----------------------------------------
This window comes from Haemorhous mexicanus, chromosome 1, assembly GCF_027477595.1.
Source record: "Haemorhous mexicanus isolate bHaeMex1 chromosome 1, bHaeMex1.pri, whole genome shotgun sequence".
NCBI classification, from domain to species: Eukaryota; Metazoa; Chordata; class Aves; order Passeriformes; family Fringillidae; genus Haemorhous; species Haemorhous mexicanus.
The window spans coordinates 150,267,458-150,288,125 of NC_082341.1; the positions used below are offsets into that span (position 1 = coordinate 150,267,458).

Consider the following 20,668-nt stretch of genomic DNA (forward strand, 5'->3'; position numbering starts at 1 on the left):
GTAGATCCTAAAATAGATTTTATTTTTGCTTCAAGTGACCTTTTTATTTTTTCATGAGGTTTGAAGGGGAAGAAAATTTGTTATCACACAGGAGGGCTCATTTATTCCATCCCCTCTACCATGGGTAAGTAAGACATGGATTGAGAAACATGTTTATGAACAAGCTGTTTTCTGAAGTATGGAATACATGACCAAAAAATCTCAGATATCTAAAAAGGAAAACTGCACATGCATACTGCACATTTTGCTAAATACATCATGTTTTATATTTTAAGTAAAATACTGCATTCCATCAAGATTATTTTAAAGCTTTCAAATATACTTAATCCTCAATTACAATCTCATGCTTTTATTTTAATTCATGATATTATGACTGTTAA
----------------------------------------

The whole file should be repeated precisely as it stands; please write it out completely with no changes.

This window comes from Haemorhous mexicanus, chromosome 1, assembly GCF_027477595.1.
Source record: "Haemorhous mexicanus isolate bHaeMex1 chromosome 1, bHaeMex1.pri, whole genome shotgun sequence".
NCBI classification, from domain to species: Eukaryota; Metazoa; Chordata; class Aves; order Passeriformes; family Fringillidae; genus Haemorhous; species Haemorhous mexicanus.
The window spans coordinates 150,267,458-150,288,125 of NC_082341.1; the positions used below are offsets into that span (position 1 = coordinate 150,267,458).

Consider the following 20,668-nt stretch of genomic DNA (forward strand, 5'->3'; position numbering starts at 1 on the left):
GTAGATCCTAAAATAGATTTTATTTTTGCTTCAAGTGACCTTTTTATTTTTTCATGAGGTTTGAAGGGGAAGAAAATTTGTTATCACACAGGAGGGCTCATTTATTCCATCCCCTCTACCATGGGTAAGTAAGACATGGATTGAGAAACATGTTTATGAACAAGCTGTTTTCTGAAGTATGGAATACATGACCAAAAAATCTCAGATATCTAAAAAGGAAAACTGCACATGCATACTGCACATTTTGCTAAATACATCATGTTTTATATTTTAAGTAAAATACTGCATTCCATCAAGATTATTTTAAAGCTTTCAAATATACTTAATCCTCAATTACAATCTCATGCTTTTATTTTAATTCATGATATTATGACTGTTAA